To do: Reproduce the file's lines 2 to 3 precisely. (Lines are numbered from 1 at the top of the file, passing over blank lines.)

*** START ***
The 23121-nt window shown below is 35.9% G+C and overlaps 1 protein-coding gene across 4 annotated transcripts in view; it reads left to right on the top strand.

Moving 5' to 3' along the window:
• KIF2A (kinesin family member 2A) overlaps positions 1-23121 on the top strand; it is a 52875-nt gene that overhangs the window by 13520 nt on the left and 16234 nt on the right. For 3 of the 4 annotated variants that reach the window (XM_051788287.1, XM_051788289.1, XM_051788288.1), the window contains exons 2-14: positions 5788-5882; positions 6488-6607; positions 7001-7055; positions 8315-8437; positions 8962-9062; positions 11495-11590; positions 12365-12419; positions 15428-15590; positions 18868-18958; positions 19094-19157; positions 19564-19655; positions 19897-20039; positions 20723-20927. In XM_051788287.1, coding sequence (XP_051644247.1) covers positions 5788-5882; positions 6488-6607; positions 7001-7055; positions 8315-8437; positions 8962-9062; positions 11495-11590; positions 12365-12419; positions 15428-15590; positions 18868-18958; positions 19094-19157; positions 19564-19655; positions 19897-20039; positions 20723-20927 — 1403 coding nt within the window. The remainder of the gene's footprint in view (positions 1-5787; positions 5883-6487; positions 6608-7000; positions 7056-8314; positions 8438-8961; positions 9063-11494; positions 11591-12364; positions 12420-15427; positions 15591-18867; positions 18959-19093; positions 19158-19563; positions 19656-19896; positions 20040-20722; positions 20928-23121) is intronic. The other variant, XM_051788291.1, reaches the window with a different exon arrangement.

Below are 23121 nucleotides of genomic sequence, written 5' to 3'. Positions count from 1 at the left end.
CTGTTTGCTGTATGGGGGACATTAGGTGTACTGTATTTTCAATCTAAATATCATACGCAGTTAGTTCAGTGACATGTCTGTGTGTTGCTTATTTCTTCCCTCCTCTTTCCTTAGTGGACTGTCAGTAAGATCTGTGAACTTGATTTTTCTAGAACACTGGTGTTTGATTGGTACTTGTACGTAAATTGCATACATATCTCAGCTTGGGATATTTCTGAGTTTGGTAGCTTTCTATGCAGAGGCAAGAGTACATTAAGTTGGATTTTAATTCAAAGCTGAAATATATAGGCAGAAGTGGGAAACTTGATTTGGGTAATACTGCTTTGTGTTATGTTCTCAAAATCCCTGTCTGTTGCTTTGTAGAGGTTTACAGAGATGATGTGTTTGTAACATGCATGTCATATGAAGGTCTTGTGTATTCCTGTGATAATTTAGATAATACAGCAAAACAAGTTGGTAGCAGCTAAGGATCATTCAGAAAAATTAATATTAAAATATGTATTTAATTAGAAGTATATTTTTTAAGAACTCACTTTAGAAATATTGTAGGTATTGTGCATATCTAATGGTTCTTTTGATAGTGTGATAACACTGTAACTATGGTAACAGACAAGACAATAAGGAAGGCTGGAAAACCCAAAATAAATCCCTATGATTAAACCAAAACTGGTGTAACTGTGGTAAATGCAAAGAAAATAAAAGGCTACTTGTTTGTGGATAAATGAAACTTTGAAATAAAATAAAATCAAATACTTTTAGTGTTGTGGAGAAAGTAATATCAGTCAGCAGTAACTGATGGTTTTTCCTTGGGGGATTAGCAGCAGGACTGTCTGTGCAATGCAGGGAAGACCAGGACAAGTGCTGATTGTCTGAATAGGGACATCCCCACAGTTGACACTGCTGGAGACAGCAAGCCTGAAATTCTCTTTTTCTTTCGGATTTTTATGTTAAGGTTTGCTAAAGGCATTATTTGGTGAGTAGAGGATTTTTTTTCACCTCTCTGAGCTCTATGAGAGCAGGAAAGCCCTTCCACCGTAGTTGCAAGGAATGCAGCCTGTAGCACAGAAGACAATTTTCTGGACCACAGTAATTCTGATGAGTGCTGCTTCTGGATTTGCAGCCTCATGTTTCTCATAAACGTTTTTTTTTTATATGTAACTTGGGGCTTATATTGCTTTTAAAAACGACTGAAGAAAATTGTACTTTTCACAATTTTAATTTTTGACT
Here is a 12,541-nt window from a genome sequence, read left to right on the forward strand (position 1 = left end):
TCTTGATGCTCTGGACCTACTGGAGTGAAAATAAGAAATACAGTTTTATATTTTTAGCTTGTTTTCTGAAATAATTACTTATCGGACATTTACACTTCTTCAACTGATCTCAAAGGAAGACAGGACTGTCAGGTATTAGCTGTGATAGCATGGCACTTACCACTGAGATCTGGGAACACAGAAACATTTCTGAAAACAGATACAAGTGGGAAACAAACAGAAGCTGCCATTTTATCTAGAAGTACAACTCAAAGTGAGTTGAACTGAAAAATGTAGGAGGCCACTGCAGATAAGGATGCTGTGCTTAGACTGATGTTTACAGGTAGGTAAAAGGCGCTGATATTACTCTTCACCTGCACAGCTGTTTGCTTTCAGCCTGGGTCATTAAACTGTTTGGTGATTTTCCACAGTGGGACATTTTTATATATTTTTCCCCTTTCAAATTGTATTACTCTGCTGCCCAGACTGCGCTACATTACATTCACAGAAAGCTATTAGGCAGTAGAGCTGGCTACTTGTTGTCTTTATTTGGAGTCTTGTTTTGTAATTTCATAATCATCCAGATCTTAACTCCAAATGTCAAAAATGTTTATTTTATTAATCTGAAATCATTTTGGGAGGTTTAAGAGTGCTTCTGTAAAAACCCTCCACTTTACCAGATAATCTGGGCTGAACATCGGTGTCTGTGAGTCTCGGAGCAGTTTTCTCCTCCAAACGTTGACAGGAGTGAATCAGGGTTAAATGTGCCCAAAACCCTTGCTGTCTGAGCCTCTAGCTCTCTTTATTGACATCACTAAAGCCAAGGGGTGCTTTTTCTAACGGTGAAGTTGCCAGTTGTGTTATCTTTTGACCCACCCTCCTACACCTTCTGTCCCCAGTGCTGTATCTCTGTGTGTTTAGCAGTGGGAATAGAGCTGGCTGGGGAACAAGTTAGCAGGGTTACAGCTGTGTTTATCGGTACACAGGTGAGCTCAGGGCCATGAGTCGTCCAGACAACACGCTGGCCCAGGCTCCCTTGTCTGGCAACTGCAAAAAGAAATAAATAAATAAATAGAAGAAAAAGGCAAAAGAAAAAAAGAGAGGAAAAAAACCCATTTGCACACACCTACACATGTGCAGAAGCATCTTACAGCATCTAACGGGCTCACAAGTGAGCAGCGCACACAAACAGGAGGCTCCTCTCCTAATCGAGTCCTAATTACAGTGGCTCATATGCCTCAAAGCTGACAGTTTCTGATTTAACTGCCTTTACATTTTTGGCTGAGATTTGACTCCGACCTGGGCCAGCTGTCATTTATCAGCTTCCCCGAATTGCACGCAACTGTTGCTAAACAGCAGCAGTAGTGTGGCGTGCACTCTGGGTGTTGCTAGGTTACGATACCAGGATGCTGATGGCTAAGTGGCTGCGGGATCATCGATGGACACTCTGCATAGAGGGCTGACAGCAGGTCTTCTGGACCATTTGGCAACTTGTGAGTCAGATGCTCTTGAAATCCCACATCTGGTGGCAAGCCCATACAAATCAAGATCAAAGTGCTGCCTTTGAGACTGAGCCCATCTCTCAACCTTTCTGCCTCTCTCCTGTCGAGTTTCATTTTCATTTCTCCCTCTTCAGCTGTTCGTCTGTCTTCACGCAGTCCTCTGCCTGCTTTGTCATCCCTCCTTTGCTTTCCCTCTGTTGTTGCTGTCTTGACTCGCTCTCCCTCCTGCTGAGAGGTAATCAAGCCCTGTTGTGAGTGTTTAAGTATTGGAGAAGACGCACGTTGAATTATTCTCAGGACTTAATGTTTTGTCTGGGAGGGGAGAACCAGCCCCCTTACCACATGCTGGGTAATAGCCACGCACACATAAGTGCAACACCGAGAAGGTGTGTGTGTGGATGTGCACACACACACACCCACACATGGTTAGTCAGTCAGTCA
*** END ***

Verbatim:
Moving 5' to 3' along the window:
• KIF2A (kinesin family member 2A) overlaps positions 1-23121 on the top strand; it is a 52875-nt gene that overhangs the window by 13520 nt on the left and 16234 nt on the right. For 3 of the 4 annotated variants that reach the window (XM_051788287.1, XM_051788289.1, XM_051788288.1), the window contains exons 2-14: positions 5788-5882; positions 6488-6607; positions 7001-7055; positions 8315-8437; positions 8962-9062; positions 11495-11590; positions 12365-12419; positions 15428-15590; positions 18868-18958; positions 19094-19157; positions 19564-19655; positions 19897-20039; positions 20723-20927. In XM_051788287.1, coding sequence (XP_051644247.1) covers positions 5788-5882; positions 6488-6607; positions 7001-7055; positions 8315-8437; positions 8962-9062; positions 11495-11590; positions 12365-12419; positions 15428-15590; positions 18868-18958; positions 19094-19157; positions 19564-19655; positions 19897-20039; positions 20723-20927 — 1403 coding nt within the window. The remainder of the gene's footprint in view (positions 1-5787; positions 5883-6487; positions 6608-7000; positions 7056-8314; positions 8438-8961; positions 9063-11494; positions 11591-12364; positions 12420-15427; positions 15591-18867; positions 18959-19093; positions 19158-19563; positions 19656-19896; positions 20040-20722; positions 20928-23121) is intronic. The other variant, XM_051788291.1, reaches the window with a different exon arrangement.